Is there an example of a group $G$ that has the properties

  1. the cohomological dimension of $G$ is infinite: $\operatorname{cd}(G) = \infty$,
  2. $G$ is torsion-free,
  3. $G$ is of type $F_\infty$,
  4. $G$ does not contain (an isomorphic copy of) Thompson's group $F$?

Those who don't know about Thompson's group can replace 4 by the stronger requirement

4'. $G$ does not contain an infinite-rank free abelian group.

Motivation: there are various known groups that satisfy 1-3 but all of them contain $F$. If one is bold one might wonder whether this because of what we know or because of $F$.

On a less speculative level, this is a variation of this question: two good reasons for 1 are for $G$ to have torsion or to contain infinite-rank free abelian groups. So how to assure it if the two are ruled out? The cited question did not require 3 although in comments IgorBelegradek and IanAgol speculate in that direction.

  • $\begingroup$ There are some recent papers on variants on Thompson's group using the group $\mathbf{Z}+\alpha\mathbf{Z}$, $\alpha$ irrational, in lieu of $\mathbf{Z}[1/2]$ (arxiv.org/abs/1806.00108, arxiv.org/abs/2006.02401). Might they be candidates? (Btw for a group of homeomorphisms, "contain" $F$ has its literal meaning distinct from the one you have in mind, so I'd rephrase 4. as "...not contain any isomorphic copy of Thompson's group $F$".) $\endgroup$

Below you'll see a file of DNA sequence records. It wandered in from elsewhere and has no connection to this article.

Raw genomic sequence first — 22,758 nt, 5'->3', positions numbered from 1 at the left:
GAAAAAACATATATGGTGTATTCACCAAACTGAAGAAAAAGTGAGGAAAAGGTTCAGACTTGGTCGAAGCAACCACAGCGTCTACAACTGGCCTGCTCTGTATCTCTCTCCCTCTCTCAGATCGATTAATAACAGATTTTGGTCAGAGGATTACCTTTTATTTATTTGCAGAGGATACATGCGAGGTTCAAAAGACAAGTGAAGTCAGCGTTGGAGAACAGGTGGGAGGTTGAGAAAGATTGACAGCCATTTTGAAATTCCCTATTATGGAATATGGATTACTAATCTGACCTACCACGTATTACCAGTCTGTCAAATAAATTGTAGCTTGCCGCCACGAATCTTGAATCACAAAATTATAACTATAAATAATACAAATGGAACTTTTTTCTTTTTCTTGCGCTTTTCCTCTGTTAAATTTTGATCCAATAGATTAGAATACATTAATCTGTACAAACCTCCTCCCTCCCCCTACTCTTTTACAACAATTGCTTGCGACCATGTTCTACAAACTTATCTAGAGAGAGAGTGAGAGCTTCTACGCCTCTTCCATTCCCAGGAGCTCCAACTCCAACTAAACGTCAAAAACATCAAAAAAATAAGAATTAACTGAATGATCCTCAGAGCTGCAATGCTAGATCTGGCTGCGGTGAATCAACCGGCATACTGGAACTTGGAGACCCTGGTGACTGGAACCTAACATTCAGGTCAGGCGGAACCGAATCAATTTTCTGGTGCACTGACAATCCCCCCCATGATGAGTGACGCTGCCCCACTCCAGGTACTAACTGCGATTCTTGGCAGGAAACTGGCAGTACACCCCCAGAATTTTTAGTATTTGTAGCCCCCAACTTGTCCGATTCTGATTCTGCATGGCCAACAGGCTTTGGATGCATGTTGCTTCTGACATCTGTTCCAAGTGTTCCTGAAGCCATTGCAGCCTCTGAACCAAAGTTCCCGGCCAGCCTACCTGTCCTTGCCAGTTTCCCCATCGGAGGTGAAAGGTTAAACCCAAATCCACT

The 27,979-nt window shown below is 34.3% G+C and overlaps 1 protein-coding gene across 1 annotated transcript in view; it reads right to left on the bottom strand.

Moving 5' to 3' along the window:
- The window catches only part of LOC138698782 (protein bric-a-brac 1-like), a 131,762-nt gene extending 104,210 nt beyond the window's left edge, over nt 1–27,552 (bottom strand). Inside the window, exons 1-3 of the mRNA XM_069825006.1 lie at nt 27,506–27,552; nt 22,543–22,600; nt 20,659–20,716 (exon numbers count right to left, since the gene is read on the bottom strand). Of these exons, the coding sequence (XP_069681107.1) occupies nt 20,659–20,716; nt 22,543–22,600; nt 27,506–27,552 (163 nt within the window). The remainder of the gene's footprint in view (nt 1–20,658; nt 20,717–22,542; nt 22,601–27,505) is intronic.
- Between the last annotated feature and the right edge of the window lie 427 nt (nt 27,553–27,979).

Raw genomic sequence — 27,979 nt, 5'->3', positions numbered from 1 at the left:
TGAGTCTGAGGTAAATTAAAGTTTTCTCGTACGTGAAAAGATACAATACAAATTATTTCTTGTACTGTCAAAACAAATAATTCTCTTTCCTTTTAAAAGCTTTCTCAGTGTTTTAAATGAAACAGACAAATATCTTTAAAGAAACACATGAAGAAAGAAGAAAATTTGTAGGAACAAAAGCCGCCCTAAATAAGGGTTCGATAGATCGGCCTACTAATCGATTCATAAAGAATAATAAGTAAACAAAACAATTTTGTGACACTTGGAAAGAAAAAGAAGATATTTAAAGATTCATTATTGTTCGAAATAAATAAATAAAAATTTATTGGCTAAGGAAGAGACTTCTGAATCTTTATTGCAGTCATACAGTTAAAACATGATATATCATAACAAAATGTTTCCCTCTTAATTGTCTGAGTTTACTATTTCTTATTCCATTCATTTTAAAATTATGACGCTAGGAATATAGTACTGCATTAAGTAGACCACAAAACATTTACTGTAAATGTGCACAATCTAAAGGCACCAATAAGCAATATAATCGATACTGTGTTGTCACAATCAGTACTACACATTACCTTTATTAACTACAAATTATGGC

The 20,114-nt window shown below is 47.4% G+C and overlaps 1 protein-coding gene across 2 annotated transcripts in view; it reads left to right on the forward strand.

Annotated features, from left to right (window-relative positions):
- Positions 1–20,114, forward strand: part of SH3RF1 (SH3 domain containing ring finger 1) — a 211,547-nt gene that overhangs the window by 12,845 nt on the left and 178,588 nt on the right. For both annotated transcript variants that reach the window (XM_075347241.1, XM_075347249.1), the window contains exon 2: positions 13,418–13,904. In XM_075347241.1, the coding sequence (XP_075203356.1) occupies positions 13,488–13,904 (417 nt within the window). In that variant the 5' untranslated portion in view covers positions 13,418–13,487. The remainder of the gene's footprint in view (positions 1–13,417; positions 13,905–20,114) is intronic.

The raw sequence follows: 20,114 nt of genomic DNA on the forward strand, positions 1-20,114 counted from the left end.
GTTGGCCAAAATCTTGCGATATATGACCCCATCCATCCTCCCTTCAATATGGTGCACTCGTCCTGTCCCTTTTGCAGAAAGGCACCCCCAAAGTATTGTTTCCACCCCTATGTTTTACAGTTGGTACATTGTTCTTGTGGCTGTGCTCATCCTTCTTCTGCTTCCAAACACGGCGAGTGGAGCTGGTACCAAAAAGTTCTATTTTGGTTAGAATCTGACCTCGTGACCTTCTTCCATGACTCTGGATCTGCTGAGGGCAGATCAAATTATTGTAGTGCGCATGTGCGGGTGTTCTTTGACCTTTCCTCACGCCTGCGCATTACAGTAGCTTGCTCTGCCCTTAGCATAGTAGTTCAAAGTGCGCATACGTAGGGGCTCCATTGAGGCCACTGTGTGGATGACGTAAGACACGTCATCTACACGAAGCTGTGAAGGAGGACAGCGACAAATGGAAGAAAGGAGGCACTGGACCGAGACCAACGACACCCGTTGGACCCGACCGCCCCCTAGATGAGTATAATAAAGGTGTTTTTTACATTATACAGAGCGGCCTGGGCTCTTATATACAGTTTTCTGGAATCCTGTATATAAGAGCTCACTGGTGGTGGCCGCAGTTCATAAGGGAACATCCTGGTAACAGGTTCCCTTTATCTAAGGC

– YCor
    Jun 20, 2020 at 9:55
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    $\begingroup$ @YCor: I doubt it, it is hard to keep $F$ out of a Thompson-like group, see for example Theorem 1.1 of arxiv.org/abs/1610.04099. But more to the point, 4 is an attempt at formalizing "is not related to Thompson groups", so if there was a Thompson-like construction that avoided $F$ I would alter my question accordingly ;-). I don't see a big risk of misunderstanding "contain $F$" since my question is about abstracts groups, but I'll modify it nonetheless. $\endgroup$ Jun 20, 2020 at 10:21
  • $\begingroup$ Very interesting reference! I ignored that $F$ was so unavoidable. $\endgroup$
    – YCor
    Jun 20, 2020 at 11:06
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    $\begingroup$ Did you try central extensions of $F$? $\endgroup$
    – Tox
    Jun 21, 2020 at 15:50
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    $\begingroup$ @Tox: The answer to you suggestion is: the central extensions of $F$ contain $F$, so no candidates there. The infinite version of the above presentation has the relations $X_i^{-1} X_{i+1} X_i = X_{i+2}Z^r$ but $X_i^{-1}X_jX_i = X_{j+1}$ for $j > i+1$. As a consequence the subgroup generated by the $X_{2i}^2$ is isomorphic to $F$. And then it contains a copy of $F$ that lies in the commutator subgroup. [Both of these facts were pointed out by Matt Zaremsky.] $\endgroup$ Sep 22, 2020 at 18:38


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